Finding right kitchen stools to fit room

DESIGN LINE

November 04, 2007|By Rita St. Clair | Rita St. Clair,Tribune Media Services

Our renovated kitchen includes off-white wooden cabinets, dark granite countertops and ceramic-paver flooring. Now we're looking for stools to go with a maple-topped island.

We'd like to add wooden pieces, but the ones we've seen look like they belong in a bar.

Can you suggest where to find some graceful wooden stools that will fit in a small space?

The market will supply what consumers demand, we're always being told. But that doesn't seem to hold true for situations such as the one you're describing.

Why do so many readers complain about how hard it is to find good-looking, small-scale tables, cabinets and seating pieces?

A few manufacturers do respond to this need; it's just that they're generally not well-known. Thos. Moser Cabinetmakers, for example, a company based in Freeport, Maine, has been producing craftsman-quality furniture since the 1970s.

Among the pieces available through the company's Web site (thomasmoser.com) and at showrooms in some major U.S. cities are wooden stools in various styles. The kitchen seen here appears similar in layout and design to your own.

What unifies this grouping is the distinctively American styling of each of the pieces. And wooden stools do serve as welcome additions in contemporary settings that could use some warmth and homeyness.

It's also a pleasure to touch these contoured cherry wood saddles. We want to create an exotic look in a small room next to our bedroom, which is furnished in minimalist style. We envision this hideaway as a place for reading and watching television. Can you suggest a direction for the design?

Your plan appeals to me, partly because the minimalist style can start to look painfully plain after a while.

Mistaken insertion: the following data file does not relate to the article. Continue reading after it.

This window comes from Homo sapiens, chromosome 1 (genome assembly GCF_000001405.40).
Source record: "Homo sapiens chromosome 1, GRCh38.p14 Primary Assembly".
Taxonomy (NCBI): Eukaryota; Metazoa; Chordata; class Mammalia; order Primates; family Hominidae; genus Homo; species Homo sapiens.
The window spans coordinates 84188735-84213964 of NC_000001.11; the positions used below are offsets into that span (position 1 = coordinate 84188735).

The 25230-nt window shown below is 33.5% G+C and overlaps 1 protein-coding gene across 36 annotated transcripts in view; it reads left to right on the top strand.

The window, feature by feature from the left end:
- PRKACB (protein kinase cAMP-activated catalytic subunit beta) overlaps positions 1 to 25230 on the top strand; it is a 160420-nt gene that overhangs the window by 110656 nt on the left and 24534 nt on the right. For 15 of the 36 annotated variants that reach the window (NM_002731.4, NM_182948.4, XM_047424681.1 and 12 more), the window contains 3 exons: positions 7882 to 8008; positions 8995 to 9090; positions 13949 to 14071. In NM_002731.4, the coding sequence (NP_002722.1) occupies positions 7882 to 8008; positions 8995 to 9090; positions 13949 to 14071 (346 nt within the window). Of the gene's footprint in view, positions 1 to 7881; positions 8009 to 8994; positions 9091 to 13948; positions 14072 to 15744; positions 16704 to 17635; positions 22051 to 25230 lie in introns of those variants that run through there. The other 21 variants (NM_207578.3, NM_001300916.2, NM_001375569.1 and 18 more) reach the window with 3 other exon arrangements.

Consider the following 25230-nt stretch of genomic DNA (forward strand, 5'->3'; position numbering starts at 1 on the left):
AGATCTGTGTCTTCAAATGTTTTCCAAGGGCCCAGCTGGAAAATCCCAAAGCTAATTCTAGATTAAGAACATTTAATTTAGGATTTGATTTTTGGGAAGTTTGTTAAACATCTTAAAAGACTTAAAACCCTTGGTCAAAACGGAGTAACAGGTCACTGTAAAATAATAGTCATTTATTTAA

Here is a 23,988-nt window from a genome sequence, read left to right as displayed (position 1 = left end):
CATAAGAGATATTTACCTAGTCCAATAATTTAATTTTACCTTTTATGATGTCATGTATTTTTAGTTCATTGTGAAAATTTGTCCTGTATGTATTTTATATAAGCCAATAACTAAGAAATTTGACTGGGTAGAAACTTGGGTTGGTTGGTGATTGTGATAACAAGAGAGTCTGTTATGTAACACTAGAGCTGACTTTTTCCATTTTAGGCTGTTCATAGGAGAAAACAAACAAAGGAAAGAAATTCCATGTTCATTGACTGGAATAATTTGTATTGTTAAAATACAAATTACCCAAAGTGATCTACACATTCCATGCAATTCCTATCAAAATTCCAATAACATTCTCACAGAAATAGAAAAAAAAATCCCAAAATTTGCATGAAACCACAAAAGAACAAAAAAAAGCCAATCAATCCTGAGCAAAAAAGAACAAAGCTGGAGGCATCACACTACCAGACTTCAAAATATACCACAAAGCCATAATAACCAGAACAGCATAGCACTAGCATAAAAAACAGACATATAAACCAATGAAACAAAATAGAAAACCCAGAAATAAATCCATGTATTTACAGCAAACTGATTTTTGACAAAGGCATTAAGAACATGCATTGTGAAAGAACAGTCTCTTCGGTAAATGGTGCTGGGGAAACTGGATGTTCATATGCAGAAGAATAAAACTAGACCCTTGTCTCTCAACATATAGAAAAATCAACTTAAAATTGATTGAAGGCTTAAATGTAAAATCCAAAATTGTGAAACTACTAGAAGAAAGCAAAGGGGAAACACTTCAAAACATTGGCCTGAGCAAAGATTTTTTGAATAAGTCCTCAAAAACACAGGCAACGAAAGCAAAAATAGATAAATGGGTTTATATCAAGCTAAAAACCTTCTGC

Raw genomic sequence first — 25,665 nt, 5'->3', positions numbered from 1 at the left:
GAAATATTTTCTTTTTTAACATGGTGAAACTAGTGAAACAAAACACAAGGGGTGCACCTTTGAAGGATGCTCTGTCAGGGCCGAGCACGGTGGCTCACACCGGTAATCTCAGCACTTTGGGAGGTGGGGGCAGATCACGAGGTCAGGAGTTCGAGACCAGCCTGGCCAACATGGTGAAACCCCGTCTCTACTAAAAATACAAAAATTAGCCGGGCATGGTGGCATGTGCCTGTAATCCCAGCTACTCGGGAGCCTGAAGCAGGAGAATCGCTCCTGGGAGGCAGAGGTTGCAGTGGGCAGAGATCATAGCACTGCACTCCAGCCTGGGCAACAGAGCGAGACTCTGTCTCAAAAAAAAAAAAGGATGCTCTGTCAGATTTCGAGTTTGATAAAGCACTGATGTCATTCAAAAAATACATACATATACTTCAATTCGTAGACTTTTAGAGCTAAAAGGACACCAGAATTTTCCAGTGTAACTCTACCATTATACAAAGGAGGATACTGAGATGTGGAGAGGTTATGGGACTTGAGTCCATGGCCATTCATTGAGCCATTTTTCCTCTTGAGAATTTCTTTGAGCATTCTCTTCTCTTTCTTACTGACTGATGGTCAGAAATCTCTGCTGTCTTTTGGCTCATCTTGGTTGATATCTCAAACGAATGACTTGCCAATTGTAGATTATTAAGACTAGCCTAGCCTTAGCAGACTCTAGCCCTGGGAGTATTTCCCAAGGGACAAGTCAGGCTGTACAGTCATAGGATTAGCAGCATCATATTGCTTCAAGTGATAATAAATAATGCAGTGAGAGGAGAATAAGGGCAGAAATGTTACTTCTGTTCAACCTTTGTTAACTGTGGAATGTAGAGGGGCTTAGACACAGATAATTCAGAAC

One possibility to consider is the sort of setting that in 1930s Hollywood was referred to as a Turkish Corner. It typically contained a pile of Oriental rugs and a mattress barely above floor level covered in paisley shawls and multicolored tasseled pillows. A Turkish Corner also would include a couple of low tables and an ottoman or two.

All that may be a bit much for the tastes of even those grown weary of minimalism. So perhaps a less-embellished setting will seem more appropriate.

Consider a Chinese-inspired teak daybed with multicolored silk pillows and mattress cover akin to the coverings found in a Turkish Corner.

Chinese garden stools can be used as tables in a small space such as this one. An Asian altar table for lighting and accessories also would fit nicely. And in your specific situation, some low bookcases in black finish could be introduced as well.

Add Pergo synthetic wood flooring in a color that resembles mahogany. The laminate planks simply snap together without glue or nails.

Rita St. Clair is a Baltimore-based interior designer. Readers with general interior design questions can e-mail her at rsca@ritastclair.com.

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